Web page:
The National Cyber Security Centre (NCSC) – a part of GCHQ – has released free cyber security training for school staff, which sets out real-life incident case studies and four practical steps staff can take to protect themselves online.
The resource is the latest package of support the NCSC has offered the schools sector to improve cyber resilience, and follows an updated alert issued last month to help education establishments in the wake of a rise in ransomware attacks. The resource includes:
Free cyber security training for school staff released by the National Cyber Security Centre (NCSC) to boost resilience
New resource sets out four steps for staff to follow to help mitigate cyber incidents, including ransomware attacks
Case studies show impact of incidents, such as schools losing substantial sums of money and access to critical systems for weeks
The training, available from the NCSC website, shines a light on the main threats schools face and outlines the severe impact cyber incidents can have, with one case study showing how a school lost a substantial sum in school fees after reception staff fell victim to a phishing scam.
The training package is designed to be accessible by any staff member, regardless of role or technical knowledge, and is available as a scripted presentation.
Justin Torgout, Director of The Cyber Resilience Centre for the South East (SECRC) said: “Sadly, we are seeing an increase in cyber attacks on the education sector as a whole, with a number School and University cyber attacks making headline news in the recent weeks.
“The new resource from the NCSC is a brilliant package of guidance and training to help school staff understand how to identify a potential cyber threat and what actions they should take if they are suspicious.
The four steps for school staff are being encouraged to follow are:
1. Defend against phishing attempts: Reduce the information available about you, check for anything that looks suspicious, don’t be embarrassed to ask for help.
2. Use strong passwords: Choose three random words for your passwords, have a separate password for your work account, switch on two-factor authentication where possible, keep passwords secure by saving them to your browser.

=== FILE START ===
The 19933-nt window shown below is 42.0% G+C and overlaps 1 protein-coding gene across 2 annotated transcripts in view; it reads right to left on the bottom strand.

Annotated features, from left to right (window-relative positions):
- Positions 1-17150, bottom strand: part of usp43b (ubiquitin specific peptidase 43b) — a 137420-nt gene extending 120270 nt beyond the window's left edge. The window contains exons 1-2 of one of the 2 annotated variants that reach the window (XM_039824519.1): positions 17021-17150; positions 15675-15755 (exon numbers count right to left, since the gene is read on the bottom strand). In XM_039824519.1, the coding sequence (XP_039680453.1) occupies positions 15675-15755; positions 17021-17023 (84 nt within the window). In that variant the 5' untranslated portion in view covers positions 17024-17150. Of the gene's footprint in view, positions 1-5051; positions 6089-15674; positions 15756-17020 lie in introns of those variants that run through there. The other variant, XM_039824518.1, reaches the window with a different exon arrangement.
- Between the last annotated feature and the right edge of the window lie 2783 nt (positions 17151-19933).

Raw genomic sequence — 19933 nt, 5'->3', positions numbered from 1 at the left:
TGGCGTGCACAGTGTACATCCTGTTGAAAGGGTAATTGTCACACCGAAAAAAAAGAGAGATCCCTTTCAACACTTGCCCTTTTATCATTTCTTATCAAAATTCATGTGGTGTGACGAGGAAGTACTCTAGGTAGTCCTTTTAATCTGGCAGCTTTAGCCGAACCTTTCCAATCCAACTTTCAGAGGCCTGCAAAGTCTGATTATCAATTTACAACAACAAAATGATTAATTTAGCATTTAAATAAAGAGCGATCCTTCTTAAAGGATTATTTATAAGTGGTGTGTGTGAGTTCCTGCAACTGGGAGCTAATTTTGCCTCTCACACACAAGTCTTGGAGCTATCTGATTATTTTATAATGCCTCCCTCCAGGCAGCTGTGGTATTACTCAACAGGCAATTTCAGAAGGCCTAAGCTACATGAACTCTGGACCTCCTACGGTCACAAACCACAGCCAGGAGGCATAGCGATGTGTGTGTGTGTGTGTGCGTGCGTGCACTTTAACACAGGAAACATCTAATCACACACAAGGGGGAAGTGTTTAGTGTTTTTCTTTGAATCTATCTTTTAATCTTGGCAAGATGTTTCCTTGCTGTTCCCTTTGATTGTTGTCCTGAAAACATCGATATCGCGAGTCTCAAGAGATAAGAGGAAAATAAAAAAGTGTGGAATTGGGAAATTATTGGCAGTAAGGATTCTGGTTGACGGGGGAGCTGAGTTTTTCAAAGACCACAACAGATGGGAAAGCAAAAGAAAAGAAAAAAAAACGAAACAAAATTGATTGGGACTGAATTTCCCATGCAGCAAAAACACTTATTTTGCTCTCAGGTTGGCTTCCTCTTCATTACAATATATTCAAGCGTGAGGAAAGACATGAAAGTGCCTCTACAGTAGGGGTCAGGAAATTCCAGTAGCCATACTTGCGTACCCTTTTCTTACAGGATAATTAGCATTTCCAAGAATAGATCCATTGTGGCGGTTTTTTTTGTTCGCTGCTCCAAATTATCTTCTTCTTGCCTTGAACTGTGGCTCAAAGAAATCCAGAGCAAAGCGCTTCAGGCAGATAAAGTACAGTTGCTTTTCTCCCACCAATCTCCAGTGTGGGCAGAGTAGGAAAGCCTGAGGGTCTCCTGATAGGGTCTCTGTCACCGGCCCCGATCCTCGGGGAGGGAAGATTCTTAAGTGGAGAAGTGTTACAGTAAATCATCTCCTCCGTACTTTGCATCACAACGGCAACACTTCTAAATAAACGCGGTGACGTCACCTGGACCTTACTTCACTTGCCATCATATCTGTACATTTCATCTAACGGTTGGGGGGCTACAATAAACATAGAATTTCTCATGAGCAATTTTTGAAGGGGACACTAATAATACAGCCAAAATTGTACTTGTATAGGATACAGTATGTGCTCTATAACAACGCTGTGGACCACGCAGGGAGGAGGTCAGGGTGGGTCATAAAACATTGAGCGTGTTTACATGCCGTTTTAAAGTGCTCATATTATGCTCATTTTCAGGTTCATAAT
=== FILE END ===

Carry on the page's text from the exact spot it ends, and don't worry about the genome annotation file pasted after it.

3. Secure your devices: Don’t ignore updates, only download software and apps from official app stores, put a screen lock on devices (password, PIN, etc), if necessary only use school-issued USB sticks.
4. If in doubt, call it out: Report anything suspicious as soon as possible and do not be afraid to flag up IT security policies that make your job difficult.
Once the training has been completed staff members can download a certificate which indicates they have taken part.
The case studies based on real cyber incidents include:
Administration staff at a school falling victim to a phishing email scam asking for contact details of pupils’ parents. Cyber criminals tricked parents into redirecting school fees, leading to a substantial sum being stolen and parents’ details being sold on the dark web.
An unencrypted school USB, which contained details about thousands of pupils, being taken outside of the school and subsequently lost. It was only returned when a member of the public found it by chance.
A teacher writing their password on a post-it note stuck to their laptop, which allowed a pupil to gain access to their computer. As the same password was used for multiple accounts, the pupil could access more than 20,000 records and change their grades. The school was disciplined by the Information Commissioner’s Office.
The launch of the training builds on a raft of support given to schools since research commissioned by the NCSC in 2019 found 92% of UK schools would welcome more cyber security awareness training for staff.
Additional tailored guidance and advice can be found in a dedicated area on the NCSC website. Resources include questions for schools’ governing bodies to ask school leaders to help improve understanding of cyber risks, as well as cyber security practical tip cards for schools.